Dr. Luke: A Pop Star’s Best Friend
The first line of a great pop song sets the scene, so let’s do that here: Dr. Luke – born Lukasz Gottwald, former Saturday Night Live house band guitarist, Songwriter of the Year at the 2010 ASCAP Pop Music Awards, and Grammy-nominated pop producer to the stars – is taking over your radio dial, one song at a time.
“I heard three in a row the other day,” he says over the phone. “There was a time when I thought the ultimate test was if you heard your song on one station to then flip to another and see if you heard it there.”
That time has passed. This tangible effect of Dr. Luke’s musical domination is happening more and more, not just to him, but to everyone with a set of ears and a pulse. He is the man responsible for you knowing these opening remarks by heart, whether you like it or not: I came to dance – Taio Cruz on his Top Ten hit, “Dynamite”; Wake up in the morning, feeling like P. Diddy, Ke$ha on the top-selling single of 2010, “Tik-Tok”; I know a place where the grass is always greener – Katy Perry on the summer smash, “California Gurls”.
But Dr. Luke is not a lyric guy. He’ll admit as much – “They’ve never been my strong point” – and often times, he leaves them to the artist. But when you ask him about the favorite pop songs of his youth, he beat boxes “The Message” by Grandmaster Flash and The Furious Five – all of it: bass, drums and high keyboard trills – and explains his choice by simply stating, “It excited my ears.” And when he speaks of the need for urgency in a song, he talks about musical moments that are “intrinsic and alarming” – a sax player holding a high note, a drummer playing a rapid solo across the kit. This, to Dr. Luke, is what makes people go Wow. This is what makes a hit.
“If someone plays a song, some people are going to remember the lyrics and others are going to remember the beat and melody. I seem to be one of the latter. For me, it’s almost like a film score. The movie is the story, but you feel the emotions before you know what’s going on because of the music.”
And what scenes go best with a Dr. Luke soundtrack? His songs describe a never-ending party, where the build-up and anticipation are just as fun as the actual celebration itself. It is a place where the economics of writing hit songs is not as important as the challenge of doing it one more time, where explaining in detail how after the thousandth play, a song’s bridge becoming its new chorus is so much more interesting than discussing the facts and figures of his bank account.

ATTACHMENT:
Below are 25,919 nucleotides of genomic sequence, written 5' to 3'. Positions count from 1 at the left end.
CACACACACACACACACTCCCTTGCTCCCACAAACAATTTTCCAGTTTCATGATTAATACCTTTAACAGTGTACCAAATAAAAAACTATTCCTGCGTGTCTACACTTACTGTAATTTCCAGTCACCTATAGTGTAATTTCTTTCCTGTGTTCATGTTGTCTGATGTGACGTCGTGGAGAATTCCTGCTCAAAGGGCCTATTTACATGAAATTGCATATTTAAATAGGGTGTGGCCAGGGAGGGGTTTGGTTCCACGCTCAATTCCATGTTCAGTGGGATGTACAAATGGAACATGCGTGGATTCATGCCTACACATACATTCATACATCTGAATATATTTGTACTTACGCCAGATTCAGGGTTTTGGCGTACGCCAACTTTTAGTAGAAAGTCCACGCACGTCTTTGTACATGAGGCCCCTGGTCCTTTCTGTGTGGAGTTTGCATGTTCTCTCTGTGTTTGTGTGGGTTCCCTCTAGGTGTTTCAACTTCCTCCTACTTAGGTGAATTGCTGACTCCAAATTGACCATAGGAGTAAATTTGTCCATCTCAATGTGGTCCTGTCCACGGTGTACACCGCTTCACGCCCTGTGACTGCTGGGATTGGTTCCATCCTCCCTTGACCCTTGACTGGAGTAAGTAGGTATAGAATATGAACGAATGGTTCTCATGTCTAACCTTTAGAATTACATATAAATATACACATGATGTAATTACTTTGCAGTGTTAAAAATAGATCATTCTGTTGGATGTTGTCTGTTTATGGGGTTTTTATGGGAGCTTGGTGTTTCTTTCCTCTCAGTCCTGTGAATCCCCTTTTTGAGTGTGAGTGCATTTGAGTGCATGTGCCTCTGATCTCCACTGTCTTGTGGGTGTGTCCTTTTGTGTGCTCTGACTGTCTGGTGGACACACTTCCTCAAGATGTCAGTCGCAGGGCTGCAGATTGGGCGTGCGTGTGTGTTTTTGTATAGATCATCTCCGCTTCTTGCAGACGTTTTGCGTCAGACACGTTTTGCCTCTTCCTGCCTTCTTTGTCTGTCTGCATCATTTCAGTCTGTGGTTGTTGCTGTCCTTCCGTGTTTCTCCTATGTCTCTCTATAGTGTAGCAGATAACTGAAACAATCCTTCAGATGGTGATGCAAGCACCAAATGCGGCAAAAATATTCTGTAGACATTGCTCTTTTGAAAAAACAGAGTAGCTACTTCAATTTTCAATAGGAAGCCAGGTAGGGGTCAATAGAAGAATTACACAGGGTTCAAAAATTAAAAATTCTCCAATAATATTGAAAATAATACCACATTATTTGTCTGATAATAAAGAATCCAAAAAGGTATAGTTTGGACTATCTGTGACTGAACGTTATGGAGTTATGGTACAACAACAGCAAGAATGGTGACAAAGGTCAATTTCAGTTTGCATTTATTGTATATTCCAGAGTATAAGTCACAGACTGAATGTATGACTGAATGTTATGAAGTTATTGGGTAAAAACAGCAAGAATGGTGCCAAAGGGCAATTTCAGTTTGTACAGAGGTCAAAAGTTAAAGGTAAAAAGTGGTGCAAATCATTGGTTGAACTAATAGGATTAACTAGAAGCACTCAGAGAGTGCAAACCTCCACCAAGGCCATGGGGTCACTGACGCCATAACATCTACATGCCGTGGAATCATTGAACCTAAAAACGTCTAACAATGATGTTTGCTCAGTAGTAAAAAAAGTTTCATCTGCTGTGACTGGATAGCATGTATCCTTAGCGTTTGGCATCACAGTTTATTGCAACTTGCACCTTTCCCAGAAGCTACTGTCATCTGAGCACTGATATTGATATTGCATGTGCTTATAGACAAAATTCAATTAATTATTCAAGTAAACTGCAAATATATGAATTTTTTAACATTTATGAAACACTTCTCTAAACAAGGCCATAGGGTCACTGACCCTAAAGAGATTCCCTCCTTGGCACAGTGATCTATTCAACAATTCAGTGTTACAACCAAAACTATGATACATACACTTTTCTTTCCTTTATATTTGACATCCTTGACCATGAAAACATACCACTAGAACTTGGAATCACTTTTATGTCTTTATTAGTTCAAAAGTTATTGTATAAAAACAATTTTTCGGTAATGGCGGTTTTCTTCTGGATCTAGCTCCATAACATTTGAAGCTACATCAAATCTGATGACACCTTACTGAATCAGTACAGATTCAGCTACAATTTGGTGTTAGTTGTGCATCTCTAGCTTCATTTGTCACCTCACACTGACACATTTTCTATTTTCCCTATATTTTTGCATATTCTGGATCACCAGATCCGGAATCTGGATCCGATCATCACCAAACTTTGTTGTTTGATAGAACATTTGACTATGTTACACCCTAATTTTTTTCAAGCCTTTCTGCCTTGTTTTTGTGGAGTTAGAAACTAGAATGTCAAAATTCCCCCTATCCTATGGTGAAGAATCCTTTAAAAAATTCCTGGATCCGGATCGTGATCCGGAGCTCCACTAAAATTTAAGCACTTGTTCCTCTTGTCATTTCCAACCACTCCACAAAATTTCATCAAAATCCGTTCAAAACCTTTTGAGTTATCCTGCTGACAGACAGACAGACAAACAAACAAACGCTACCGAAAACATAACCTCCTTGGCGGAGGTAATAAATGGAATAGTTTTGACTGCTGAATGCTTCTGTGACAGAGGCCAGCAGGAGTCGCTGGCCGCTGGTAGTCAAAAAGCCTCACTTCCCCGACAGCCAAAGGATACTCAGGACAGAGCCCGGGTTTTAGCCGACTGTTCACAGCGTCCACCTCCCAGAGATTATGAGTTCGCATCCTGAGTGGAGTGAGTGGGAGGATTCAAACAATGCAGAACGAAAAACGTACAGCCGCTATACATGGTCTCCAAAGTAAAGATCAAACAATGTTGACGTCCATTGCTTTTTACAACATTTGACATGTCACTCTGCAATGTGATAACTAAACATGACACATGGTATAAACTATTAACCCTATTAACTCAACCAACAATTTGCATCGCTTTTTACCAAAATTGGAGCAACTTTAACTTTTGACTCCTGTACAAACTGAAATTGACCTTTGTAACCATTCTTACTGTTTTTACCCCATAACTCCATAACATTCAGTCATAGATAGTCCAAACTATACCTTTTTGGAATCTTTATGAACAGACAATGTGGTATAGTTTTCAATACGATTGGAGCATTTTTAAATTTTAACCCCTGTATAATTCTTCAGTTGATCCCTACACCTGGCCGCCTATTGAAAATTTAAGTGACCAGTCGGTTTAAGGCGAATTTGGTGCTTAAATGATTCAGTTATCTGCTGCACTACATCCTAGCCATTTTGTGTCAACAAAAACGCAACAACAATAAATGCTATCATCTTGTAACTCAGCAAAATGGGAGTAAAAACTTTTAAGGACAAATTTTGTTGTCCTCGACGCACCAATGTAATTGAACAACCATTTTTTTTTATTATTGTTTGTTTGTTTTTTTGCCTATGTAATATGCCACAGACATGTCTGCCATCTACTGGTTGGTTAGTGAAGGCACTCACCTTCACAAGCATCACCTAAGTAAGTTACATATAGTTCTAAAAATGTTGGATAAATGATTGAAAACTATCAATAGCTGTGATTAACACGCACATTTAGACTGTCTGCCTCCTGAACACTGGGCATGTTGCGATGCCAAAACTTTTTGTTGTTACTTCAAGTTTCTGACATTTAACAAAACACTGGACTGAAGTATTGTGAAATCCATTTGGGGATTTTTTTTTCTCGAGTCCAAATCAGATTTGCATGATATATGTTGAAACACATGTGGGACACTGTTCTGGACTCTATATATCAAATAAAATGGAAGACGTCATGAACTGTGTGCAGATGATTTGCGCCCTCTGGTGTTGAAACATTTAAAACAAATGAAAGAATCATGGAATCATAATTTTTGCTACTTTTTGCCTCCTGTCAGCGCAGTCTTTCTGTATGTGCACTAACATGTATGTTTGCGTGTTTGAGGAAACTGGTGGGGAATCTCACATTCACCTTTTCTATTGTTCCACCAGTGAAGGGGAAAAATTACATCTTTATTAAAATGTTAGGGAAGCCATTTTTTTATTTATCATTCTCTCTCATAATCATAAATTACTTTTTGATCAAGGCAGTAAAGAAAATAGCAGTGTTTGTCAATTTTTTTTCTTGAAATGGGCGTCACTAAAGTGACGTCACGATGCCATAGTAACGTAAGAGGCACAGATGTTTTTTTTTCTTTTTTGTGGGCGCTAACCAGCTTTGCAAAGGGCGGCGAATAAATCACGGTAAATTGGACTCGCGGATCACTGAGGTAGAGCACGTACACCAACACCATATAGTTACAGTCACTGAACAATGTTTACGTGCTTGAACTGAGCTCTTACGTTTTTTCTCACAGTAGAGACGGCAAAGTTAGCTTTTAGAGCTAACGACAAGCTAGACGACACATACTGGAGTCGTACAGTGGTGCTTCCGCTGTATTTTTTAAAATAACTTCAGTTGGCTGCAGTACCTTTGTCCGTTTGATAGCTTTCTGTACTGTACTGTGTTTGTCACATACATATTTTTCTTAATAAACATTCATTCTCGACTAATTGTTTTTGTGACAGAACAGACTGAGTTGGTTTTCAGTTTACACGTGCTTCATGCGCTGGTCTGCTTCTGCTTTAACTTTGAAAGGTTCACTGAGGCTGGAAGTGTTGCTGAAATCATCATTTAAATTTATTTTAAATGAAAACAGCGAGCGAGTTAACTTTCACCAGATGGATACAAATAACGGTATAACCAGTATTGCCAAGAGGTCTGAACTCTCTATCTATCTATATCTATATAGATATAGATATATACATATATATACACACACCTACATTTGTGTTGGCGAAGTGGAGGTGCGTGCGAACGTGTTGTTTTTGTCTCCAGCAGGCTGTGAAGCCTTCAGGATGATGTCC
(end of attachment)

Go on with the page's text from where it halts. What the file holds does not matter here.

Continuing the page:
“If you go in just wanting a hit song, it’s not going to happen that way,” he says. “You have to first be committed to music you like.”
But what happens when music you like no longer makes the cut? What if Dr. Luke’s glittery jams go the way of the excess of 80’s hair metal?
“I think about that a lot,” he says. “But it’s not something I have anxiety about. Whatever we are calling this pop moment now, it’s not as crazy as it was back then. [Nirvana] was an answer to something, and [Kurt Cobain] was an amazing songwriter.”
That’s what it always comes back to for Dr. Luke, who six years ago turned the quiet verses and loud choruses of grunge into the hit that launched his career, Kelly Clarkson’s “Since U Been Gone.”
“At that time, I couldn’t really imagine it being that big was possible. There was no way for me to come to that conclusion.”
And what a conclusion it’s been. Top Ten hit after Top Ten hit – “Party in the U.S.A.,” “Magic,” “Circus” – for artist after artist – Miley Cyrus, B.O.B., Britney Spears. Sure, maybe one day things will change. Maybe Dr. Luke is right when he says that pop music could go a way he doesn’t understand, that “at a certain point, it happens to everybody.” For the moment, though, this is still his party, and we are all still invited to attend. May the good times roll; may they never end.